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January 2013

AST3Y03 is available for credit to Level III and IV students enrolled in physics-related programs, or with permission of the instructor.


Dr. W.E.Harris


x 22744


Textbook: Astrophysics in a Nutshell, by Dan Maoz (Princeton University Press, 2007) Marking scheme: 40% Final exam 20% One mid-term test 40% Term work including written assignments and project
The project will involve selection of a single topic closely related to the themes of the course. You will work in pairs, develop a class presentation, lead discussion on it, and prepare a 3-page summary of your project.

Part 1: Stars as physical objects. Observed properties of stars including luminosity, temperature, mass, distance, and the Hertzsprung-Russell Diagram. Setting up the vocabulary for the rest of the course. Part II: Stellar structure. - Basic principles including dynamical timescales, virial theorem. - Physical quantities inside a star. The star as an equilibrium mechanical, thermal, and nuclear system. The pressure integral. - Equations of stellar structure: hydrostatic equilibrium, mass conservation, equation of state - Nuclear fusion, luminosity, energy transport - Simple stellar models and polytropes. Structure along the main sequence. - Very high density conditions: electron degeneracy and changes to the equation of state Part III: Stellar evolution. - Evolutionary tracks on the HR diagram, and internal changes in the star. More nuclear physics - Advanced stages of evolution - End stages including white dwarfs, neutron stars, black holes - Basic ideas in star formation. McMaster Senate requires the following statement on academic integrity to be included in every course outline:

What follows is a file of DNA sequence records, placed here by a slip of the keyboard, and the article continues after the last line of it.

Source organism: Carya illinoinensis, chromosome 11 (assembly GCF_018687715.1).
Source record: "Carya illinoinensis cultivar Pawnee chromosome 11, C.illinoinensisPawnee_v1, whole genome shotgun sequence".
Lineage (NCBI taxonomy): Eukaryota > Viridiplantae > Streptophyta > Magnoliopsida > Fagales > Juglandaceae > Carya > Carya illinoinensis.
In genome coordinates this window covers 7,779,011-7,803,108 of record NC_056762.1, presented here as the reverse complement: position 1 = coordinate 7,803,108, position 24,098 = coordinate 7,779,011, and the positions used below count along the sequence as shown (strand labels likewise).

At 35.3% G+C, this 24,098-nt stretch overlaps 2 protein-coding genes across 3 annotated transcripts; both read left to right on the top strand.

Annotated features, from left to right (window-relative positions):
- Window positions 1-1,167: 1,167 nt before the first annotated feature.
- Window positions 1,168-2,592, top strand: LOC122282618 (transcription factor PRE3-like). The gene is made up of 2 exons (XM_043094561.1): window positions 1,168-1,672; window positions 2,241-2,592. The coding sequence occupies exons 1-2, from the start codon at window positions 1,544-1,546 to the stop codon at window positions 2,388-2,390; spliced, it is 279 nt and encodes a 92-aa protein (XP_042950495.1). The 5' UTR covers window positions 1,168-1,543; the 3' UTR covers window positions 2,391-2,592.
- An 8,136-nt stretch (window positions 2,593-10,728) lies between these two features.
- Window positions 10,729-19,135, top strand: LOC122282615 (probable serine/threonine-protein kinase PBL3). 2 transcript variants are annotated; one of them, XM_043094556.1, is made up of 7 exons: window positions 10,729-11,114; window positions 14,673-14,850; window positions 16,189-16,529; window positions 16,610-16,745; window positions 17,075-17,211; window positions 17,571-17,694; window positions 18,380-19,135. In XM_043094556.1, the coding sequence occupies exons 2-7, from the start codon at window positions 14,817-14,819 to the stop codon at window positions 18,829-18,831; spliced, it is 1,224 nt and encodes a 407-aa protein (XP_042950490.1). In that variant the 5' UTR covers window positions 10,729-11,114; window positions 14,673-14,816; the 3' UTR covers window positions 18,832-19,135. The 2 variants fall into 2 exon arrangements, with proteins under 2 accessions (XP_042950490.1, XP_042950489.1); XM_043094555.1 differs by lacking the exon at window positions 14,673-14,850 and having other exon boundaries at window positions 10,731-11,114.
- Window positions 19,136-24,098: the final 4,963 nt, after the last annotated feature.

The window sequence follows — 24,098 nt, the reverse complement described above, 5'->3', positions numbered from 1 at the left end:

Academic dishonesty consists of misrepresentation by deception or by other fraudulent means and can result in serious consequences, e.g. the grade of zero on an assignment, loss of credit with a notation on the transcript (notation reads: Grade of F assigned for academic dishonesty), and/or suspension or expulsion from the university. It is your responsibility to understand what constitutes academic dishonesty. For information on the various kinds of academic dishonesty please refer to the Academic Integrity Policy, specifically Appendix 3, located at http://www.mcmaster.ca/senate/academic/ac_integrity.htm The following illustrates only four forms of academic dishonesty: 1. Plagiarism, e.g. the submission of work that is not ones own, or work for which other credit has been obtained through another course. 2. Improper collaboration in group work. 3. Copying or using unauthorized aids in tests and examinations. 4. Failing to give appropriate credit or acknowledgement to other peoples work in project presentations or on written assignments and submissions.